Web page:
March 30, 2010


I found the following quote in a footnote of a paper on "Hashing Concepts and the Java Programming Language " by Robert Uzgalis:

Any language that requires a program to translate a declaration to English to make sense of it has failed to meet the primary communication objective of any programming language.

That's one problem Cobol doesn't have. ;-)

Seriously, though, it's good to remember that source code is read more often than it is written. So put some effort into writing clean code!

On an unrelated note, a good friend of mine and core developer of jBPM, Joram Barrez, stepped down from jBPM to start on a new BPM platform for Java. Joram: looking forward to seeing the new project. Good luck!

March 24, 2010

Koopa 1up

I just updated the Koopa Cobol Parser project with the ability to export the syntax trees of the parsed Cobol code to XML. The output is very basic, but it has the full tree as it is seen by Koopa, including tokens in the water (i.e. which got skipped). No whitespace or line/column information though.

The executable jar has also been updated, so you can try before you buy.

March 16, 2010

Skribler 2 – first milestone

Work on the second version of Skribler is progressing quite nicely. I just reached my first milestone: a skribel which defines a grammar for skribels which store grammars for skribels.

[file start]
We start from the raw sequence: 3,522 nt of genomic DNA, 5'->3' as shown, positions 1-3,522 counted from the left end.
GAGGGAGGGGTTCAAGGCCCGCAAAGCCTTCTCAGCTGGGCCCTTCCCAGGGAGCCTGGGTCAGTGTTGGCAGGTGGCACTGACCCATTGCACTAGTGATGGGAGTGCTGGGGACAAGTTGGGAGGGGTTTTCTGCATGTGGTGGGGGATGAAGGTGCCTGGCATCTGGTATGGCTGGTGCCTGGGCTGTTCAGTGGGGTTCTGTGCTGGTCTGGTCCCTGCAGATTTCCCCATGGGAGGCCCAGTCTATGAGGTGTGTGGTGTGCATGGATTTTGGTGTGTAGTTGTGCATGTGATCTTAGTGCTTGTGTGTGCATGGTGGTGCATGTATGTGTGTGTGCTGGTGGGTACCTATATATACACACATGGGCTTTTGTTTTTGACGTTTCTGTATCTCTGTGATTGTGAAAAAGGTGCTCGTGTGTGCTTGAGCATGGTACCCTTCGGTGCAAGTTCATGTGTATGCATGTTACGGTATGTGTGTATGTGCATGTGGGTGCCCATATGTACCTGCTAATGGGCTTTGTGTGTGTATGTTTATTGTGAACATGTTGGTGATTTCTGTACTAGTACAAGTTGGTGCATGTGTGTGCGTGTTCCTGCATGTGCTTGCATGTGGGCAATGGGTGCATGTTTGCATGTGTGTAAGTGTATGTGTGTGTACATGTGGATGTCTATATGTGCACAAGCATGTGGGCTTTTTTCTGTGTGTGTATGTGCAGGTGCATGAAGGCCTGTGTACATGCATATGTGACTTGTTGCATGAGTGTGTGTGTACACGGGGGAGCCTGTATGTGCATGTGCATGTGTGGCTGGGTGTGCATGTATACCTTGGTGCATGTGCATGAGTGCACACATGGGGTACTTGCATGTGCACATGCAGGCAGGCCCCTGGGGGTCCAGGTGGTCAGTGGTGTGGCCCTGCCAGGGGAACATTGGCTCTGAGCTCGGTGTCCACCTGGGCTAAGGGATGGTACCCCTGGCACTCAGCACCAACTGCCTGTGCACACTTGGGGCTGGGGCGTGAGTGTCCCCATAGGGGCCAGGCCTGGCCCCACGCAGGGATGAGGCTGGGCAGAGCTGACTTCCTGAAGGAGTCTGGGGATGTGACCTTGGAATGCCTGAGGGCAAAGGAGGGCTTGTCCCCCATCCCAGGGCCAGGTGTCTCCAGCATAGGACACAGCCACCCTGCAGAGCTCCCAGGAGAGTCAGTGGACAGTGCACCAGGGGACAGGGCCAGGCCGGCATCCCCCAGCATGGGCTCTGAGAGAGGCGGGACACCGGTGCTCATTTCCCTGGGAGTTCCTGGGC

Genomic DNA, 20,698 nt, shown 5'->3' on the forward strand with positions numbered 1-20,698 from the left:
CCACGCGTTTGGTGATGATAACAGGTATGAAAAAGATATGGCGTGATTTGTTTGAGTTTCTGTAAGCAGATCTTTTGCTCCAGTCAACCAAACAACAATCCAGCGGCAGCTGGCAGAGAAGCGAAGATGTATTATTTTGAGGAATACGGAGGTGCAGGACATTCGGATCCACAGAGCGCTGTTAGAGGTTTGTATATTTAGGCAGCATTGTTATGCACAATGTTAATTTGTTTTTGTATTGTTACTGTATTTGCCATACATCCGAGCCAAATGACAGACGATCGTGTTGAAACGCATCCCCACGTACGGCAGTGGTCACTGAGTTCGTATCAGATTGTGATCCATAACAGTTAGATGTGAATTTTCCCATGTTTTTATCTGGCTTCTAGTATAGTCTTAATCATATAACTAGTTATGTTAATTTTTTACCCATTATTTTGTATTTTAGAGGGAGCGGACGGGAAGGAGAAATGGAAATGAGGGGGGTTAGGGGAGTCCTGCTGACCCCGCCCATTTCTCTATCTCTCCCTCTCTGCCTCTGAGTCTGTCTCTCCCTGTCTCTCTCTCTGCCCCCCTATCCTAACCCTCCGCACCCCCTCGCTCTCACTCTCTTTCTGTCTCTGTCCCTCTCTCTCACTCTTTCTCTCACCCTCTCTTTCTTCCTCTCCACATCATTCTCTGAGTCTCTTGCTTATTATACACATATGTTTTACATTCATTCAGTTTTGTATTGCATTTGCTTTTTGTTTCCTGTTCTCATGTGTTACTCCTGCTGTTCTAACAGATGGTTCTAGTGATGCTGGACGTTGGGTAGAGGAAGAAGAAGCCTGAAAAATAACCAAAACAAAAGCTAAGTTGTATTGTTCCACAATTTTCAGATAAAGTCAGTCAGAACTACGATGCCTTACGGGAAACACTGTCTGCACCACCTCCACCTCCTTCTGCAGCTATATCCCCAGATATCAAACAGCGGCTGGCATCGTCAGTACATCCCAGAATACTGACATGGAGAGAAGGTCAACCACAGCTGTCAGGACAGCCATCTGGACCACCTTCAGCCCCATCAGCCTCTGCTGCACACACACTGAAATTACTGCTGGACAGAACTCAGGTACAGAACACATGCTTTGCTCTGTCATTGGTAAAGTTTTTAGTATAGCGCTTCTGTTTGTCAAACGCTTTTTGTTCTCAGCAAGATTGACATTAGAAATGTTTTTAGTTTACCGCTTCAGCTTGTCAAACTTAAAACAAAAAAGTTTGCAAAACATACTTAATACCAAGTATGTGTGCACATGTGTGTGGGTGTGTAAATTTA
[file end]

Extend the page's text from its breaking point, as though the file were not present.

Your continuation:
Too fast ? Here is what I've got, in smaller increments:
  • A storage format for skribels (very basic trees).
  • Reading and writing skribels from and to file.
  • Basic tree parsing support.
  • A small tool which uses tree parsing to parse a grammar stored in a skribel, and generates a tree parser from that. The generated tree parser can then be used to parse other skribels.
  • A grammar stored in a skribel which defines the format for grammars stored in skribels. The tree parser generated from this can then be used to parse the grammar which generated the tree parser in the first place.
All that looks like this in the console:
Grammar loaded from "resources/grammar.grammar.skribel".
Matching skribel in "resources/grammar.grammar.skribel"...
  Matching SUCCESSFUL.
Now that's cool. :-)

March 10, 2010

Polyglot programming

It is now rare for a non-trivial application to use just one programming language. (Src:

It would be much cooler if this wasn't mostly due to combinations like Java (or other back-end language) + XML (for configuration) + HTML (for presentation) + Javascript (for interactivity). This is more a historical accident rather than a conscious decision.

But still, if it opens up the road to real combination of programming languages (Java + Prolog has been on my wish list many times), then all the better.

March 01, 2010

More structured editors

The following two links are related to my Skribler project.
The first shows the work of Kirill Osenkov on a structured editor for C# (though not limited to C#). The videos are especially nice to watch, as they show some of the benefits of going for structured editors. What I'm missing here is an idea of how easy it would be to set up additional languages with this editor.
The second link is for Citrus which is a tool/programming language for setting up structured editors. There is video of it in action here. Unfortunately the tool is not publicly available.
Makes me feel that I should get back to work on Skribler...